photo placeholderHistory of Ħal-Luqa

The village of Luqa came out as a seperate parish from that of Gudja in 1634 by a decree given by Pope Urban VIII. The day was the 15th of May which is still the day when the village celebrates the locality day each year. Before this time parishioners attended for Mass and baptised their children in the chapel of Bir Miftuh from which other parishes in the vicinity came out. We also know that there was already a growing community of people who were skilled in different trades such as builders and other craftsmanship.

One of the oldest areas in Luqa is the area of Tal-Karmnu where there is Carmel Street and Wied il-Knejjes. An important landmark to be found in this area is the old statue of St. Andrew carved in stone, where underneath it is a small marble plaque stating where the origins of Hal Luqa began.

During its history Hal Luqa has also been a witness to events that shaped also our country. In 1592 the village was hit by the Bubonic plague which devastated Europe and the Maltese Islands as well. A cemetry where the people which died from the plague is still to be found in Carmel Street Alley 4. Another sad episode was the cholera epidemic of 1850 which was the last epidemic to hit the islands. One can still find the cemetry related to this tragedy in Valletta Road.

Apart from the sad episodes mentioned here, one can say that from Hal Luqa came out many popular personalities who specialised in different areas such as Patri Damjan Taljan who was a wise 15th century Dominican priest popular for his homelies. Mikelang Sapiano who is well known amongst many Maltese people as a clock maker and engineer. Sebastiano Saliba was a popular architect in Malta and he was in charge of the works for the construction of the facade of the Church. Patri Indri Schembri is connected with the Christmas and related to the song Ninni la tibkix izjed.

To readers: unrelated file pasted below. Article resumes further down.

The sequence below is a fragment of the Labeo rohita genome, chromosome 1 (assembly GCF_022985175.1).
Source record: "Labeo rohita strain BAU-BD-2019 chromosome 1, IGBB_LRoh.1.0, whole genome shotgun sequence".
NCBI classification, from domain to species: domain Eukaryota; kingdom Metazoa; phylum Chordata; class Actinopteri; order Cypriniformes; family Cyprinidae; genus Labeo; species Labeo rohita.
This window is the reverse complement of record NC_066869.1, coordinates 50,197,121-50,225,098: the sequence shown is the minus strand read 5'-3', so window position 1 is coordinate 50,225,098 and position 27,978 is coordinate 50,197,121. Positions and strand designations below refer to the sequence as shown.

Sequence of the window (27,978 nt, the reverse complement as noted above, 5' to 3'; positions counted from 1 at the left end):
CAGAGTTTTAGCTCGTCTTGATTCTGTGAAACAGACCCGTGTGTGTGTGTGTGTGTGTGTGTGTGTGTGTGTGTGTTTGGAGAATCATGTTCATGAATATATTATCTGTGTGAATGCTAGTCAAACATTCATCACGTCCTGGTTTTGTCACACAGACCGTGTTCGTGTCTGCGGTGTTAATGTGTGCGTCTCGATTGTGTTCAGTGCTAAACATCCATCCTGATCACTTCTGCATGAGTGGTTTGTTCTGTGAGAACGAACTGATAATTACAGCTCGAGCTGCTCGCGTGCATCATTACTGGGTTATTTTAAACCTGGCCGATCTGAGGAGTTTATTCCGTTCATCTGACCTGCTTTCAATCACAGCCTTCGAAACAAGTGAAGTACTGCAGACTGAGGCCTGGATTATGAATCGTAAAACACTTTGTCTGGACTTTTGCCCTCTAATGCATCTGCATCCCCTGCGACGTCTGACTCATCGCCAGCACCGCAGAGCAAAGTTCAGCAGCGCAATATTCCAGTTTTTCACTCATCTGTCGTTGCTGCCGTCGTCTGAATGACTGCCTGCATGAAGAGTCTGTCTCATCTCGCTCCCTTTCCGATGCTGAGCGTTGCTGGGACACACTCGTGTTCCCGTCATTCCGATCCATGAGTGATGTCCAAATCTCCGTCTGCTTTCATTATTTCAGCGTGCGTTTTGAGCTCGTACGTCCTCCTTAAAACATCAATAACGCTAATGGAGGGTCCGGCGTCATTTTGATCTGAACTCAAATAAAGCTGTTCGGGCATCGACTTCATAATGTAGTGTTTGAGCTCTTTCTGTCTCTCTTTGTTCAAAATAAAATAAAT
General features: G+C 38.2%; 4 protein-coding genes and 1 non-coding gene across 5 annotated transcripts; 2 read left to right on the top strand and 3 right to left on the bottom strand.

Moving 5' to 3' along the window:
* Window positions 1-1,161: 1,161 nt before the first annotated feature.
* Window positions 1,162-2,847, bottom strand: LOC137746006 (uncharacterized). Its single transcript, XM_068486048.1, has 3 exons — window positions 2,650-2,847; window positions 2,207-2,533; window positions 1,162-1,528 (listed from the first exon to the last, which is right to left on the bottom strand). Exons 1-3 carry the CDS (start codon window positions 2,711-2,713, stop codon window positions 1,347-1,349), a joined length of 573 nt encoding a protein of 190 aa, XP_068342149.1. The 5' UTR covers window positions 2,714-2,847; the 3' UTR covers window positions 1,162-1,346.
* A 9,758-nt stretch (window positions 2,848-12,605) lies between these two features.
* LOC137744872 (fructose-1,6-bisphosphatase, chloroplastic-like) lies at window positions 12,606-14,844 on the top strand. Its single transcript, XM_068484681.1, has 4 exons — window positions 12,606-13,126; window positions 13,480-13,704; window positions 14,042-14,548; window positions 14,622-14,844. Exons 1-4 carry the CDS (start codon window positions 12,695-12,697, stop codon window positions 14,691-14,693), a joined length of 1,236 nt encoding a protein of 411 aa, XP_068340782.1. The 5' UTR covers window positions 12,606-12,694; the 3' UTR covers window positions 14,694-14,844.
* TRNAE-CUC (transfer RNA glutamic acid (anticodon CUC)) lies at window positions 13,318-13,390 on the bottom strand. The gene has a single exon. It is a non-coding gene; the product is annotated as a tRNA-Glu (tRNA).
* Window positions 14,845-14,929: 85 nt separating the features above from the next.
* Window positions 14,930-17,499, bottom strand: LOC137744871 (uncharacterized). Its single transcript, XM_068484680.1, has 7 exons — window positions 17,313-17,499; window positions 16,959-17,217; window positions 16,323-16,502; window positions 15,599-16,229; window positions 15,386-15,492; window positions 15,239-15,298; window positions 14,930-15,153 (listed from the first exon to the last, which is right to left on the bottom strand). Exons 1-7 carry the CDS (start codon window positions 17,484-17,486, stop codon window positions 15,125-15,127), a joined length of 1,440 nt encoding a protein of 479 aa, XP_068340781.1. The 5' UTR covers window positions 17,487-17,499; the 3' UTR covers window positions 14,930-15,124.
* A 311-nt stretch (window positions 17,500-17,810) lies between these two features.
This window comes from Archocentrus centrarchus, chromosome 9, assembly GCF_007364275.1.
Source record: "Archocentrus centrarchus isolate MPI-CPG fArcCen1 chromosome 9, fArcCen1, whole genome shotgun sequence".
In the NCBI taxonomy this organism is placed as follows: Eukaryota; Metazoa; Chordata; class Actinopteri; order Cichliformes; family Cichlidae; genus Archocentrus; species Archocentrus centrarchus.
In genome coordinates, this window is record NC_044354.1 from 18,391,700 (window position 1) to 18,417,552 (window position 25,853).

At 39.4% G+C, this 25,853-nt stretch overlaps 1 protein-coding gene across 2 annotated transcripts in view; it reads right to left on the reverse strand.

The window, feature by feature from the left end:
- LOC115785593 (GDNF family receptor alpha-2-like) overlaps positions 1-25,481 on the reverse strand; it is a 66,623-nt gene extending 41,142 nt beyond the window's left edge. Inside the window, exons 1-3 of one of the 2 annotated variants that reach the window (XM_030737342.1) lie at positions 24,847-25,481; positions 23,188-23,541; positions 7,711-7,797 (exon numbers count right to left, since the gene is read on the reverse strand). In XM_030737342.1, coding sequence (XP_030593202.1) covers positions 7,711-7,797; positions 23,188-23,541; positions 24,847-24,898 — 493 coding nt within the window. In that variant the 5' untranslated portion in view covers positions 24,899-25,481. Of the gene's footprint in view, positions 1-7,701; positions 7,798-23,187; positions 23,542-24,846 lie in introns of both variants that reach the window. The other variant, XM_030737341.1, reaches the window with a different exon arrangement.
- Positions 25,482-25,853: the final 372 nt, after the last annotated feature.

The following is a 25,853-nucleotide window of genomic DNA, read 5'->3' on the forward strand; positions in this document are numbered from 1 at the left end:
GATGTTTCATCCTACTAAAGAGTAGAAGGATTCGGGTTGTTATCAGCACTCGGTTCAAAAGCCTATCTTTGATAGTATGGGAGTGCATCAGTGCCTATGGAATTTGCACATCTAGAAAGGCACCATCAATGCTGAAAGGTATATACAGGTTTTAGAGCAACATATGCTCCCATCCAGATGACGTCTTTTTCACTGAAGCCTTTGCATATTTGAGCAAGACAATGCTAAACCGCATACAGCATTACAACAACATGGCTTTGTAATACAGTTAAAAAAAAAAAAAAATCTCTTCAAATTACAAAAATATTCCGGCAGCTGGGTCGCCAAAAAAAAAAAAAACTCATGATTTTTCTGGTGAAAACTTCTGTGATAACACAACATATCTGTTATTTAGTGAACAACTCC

Hal Luqa gained more popularity in the 20th century when the British started plans to build an airport. Surrounding the airport there were also civil service buildings which most of them still exist today such as the present offices of Water Services Corporation, residential buildings in Hal Farrug and most of Luqa Industrial Estate. The Airport was also a reason why most of Luqa was bombarded and demolished during the Second World War. It is known that there are about 19 public shelters in the village excluding the private ones. The villagers still recount the sad episode of 9th April when a bomb fell on the Parish Church and it was demolished. Another tragic episode during the Second World War was when a bomb fell in a well where there is today Pope Innocent Street and there was a shelter near it and water burst in this shelter and everyone drowned.

Being one of the largest airfields in Malta the airport of Luqa still kept its use after the Second World War after the British left Malta and was transformed in a civilian airport which still retains its function today. In the past there was also a hotel where there are the present administrative building of Water Services Corporation but this closed down. The new terminal was inaugurated in 1992 and from that time till today the Malta International Airport continued to expand to include new destinations and provide service from other airlines.
This small village with a large area still continues to face challenges that passes through them the rest of the country, it also tries to walk with the same pace as that of the same of Malta being the gateway of the island for tourists.